So, today’s the day.

Out of 10 eggs harvested, six were mature enough.

Of these six, five fertilised successfully.

Of these five, two were mature enough by transfer day for insertion. One was frozen, the other selected for insertion, and they’re keeping the final three overnight to see if they mature any further for freezing as well. This is a massive win, because it means that if we have to go through the whole rigmarole again we won’t have to do another round of hormones or harvesting; just insertion. On a more practical note, we’re only funded for one round of IVF on the NHS, so any further attempts at IVF will have to come out of our own pockets.  This safety net will lower the cost considerably!

For the procedure, Mrs Astronomer needed a full bladder; this allows them to use the bladder to bounce the ultrasound waves off. Now, here’s a fact about my dear wife which is not well known: she has a bladder the size of an acorn. She pees. A lot. Any long drive is accompanied by frequent requests to stop at the services. It takes us an age to get anywhere. It’s a 45 minute drive from our house to the clinic (Oh, the complaining! Oh, the squirming!). She was NOT a happy bunny in the waiting room.

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Sign outside the baby makin’ room. (Lost Astronomer, Mar 17)

So, here’s another blindingly obvious statement: watching someone inseminate your wife is weird. Deeply, deeply weird. We were a bit early for the appointment, but it’s a Saturday morning so we were whisked straight in. A very genial Chinese doctor put everyone at ease, Mrs Astronomer puts her legs in the stirrups, the nurse commenting in an offhand manner how much she liked Mrs Astro’s socks as her lady bits were being put on display for all to see… The bed was raised, and in a businesslike manner which reminded me of a mechanic conducting a simple oil change the doctor busied himself with the catheters. The nurse stuck the ultrasound on Mrs Astro’s tummy, Mrs Astro kept squirming (“No, seriously. REALLY need to pee”) and another nurse stuck her head out from behind the door just to confirm names and date of birth – because, well, this is the point where you really don’t want to mix things up. Mrs Astro gripped my hand as the catheter went in, wincing a little. Now, there are many sensible, sensitive things you can say at this point. “If it stings a little going in, try not to think of how much it’ll hurt in nine months time coming out” is not recommended.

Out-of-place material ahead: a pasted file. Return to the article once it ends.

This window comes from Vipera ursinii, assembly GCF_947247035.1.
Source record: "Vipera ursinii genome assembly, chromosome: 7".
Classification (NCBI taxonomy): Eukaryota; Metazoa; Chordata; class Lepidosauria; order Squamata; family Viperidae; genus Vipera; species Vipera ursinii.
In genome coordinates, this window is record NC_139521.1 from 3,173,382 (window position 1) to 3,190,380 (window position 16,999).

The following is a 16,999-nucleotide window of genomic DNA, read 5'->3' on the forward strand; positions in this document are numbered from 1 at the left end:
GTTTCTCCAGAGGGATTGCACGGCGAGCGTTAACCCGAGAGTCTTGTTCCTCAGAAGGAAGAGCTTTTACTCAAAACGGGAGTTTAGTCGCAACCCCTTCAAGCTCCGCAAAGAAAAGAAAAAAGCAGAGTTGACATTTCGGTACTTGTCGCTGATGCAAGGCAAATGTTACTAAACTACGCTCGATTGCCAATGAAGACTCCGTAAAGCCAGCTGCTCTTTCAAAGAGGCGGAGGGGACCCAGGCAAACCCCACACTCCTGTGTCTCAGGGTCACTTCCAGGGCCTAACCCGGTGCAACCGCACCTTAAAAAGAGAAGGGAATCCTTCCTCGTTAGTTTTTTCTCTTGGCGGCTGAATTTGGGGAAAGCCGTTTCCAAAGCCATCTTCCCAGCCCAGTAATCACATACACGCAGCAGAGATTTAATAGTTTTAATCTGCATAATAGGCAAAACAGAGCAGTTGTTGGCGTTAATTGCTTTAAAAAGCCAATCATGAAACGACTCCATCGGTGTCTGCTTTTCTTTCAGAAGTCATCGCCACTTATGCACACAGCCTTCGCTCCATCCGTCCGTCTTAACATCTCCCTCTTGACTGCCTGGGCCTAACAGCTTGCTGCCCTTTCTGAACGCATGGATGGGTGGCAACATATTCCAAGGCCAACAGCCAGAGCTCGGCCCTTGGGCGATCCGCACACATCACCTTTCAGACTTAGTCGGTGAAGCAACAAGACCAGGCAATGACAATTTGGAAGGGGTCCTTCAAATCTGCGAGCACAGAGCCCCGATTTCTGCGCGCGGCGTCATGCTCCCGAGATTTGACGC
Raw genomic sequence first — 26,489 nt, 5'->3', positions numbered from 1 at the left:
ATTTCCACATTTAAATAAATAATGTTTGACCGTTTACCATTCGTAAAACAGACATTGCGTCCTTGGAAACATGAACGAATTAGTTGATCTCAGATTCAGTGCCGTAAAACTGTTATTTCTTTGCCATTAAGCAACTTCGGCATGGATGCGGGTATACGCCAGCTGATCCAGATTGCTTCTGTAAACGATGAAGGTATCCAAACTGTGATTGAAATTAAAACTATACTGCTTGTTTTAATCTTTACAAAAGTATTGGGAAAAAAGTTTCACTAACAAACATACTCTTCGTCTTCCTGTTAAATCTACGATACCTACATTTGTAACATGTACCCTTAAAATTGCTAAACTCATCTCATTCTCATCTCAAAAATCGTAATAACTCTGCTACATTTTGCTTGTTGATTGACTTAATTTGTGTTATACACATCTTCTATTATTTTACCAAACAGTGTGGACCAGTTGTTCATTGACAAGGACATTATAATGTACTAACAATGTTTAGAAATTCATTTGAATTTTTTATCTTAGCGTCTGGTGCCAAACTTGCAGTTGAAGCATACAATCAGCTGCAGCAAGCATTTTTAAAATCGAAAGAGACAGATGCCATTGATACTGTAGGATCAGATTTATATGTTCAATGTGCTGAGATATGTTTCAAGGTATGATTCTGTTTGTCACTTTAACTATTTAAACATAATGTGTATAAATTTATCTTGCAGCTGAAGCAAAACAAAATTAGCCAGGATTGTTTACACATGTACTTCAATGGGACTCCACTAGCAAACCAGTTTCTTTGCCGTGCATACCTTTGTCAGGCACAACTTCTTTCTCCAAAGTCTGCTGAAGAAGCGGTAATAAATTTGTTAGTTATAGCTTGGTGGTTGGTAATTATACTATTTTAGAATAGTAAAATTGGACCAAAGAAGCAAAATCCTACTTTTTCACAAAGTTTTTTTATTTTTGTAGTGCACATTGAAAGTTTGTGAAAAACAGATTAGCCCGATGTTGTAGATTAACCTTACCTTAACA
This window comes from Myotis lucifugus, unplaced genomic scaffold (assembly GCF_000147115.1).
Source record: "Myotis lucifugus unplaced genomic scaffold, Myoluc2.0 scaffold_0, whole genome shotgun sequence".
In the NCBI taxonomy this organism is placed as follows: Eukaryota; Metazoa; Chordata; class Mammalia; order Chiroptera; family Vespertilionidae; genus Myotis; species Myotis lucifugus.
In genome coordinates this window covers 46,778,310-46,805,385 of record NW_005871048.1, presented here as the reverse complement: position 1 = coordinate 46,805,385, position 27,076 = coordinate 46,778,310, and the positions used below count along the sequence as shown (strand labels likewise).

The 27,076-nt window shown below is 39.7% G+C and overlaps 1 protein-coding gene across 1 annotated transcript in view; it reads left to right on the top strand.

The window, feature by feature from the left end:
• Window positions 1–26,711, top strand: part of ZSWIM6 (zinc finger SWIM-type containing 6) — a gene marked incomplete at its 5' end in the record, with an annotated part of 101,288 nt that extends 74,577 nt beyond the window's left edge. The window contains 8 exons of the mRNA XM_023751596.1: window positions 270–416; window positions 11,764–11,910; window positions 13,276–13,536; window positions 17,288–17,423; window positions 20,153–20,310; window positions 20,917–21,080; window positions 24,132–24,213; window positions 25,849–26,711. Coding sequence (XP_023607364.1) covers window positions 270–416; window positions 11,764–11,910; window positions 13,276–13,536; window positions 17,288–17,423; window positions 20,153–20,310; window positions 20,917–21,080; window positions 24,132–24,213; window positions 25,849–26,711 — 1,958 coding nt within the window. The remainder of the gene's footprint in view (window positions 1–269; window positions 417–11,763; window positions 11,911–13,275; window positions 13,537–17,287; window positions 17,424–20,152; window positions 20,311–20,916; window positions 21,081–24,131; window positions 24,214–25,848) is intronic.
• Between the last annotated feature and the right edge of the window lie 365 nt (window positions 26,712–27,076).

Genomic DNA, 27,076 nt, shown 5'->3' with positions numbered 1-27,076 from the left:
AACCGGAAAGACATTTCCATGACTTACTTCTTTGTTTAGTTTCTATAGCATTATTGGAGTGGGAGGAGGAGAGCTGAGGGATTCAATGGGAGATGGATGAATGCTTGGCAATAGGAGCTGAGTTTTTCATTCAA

I am not a smart man.

Anyway, by this point, the doc was busying himself down the business end, a pair of waggling eyebrows visible over the privacy sheet stretched between her knees. Knowing how many cups of tea she’d drunk this morning makes him a very brave man, as Mrs Astro was discreetly hissing “Really… really… really… need… to… peeee…” at me through gritted teeth. One mistake and he’d be getting something Donald Trump allegedly pays large amounts of money for in the face. On the ultrasound, you could see the catheter wiggling into position, the nurse handing over the small syringe to the doctor, a tiny puff of fluid…

And we’re done.

The nurse removes the catheter, pops next door before sticking her head back in – rounds complete, the syringe is definitely empty. Blastocyst on target.

She’s pregnant, for the time being at least.

The doctor completes his job, everything is cleaned up, and I’m handed a pregnancy test along with another list of things my wife is not allowed to do (No baths, no swimming, horse riding, energetic exercise, etc). Meanwhile, my wife is hurriedly pulling her knickers back on, and fooom she’s gone – dashing for the ladies with the speed of a thousand gazelles. If she’d left a Mrs Astronomer sized hole in the wall rather than using the door I wouldn’t have been surprised. Meanwhile, I get chatting to the doc. How many of these procedures does he do a week?

“Oh, not many. Just under a hundred maybe, for the whole clinic?”

“What, a week!?”

So, in one small corner of England, that’s about 5000 women undergoing the procedure per year (assuming we can knock about 200 off for bank holidays, etc). Taking a 40% success rate means about 2000 babies per year born for one small area of Southern England using IVF. Rough figures based on one short conversation and a few good estimates, but still. It’s staggering.

In a couple of weeks, we’ll know if we’re likely to be the lucky parents to one of them.

 

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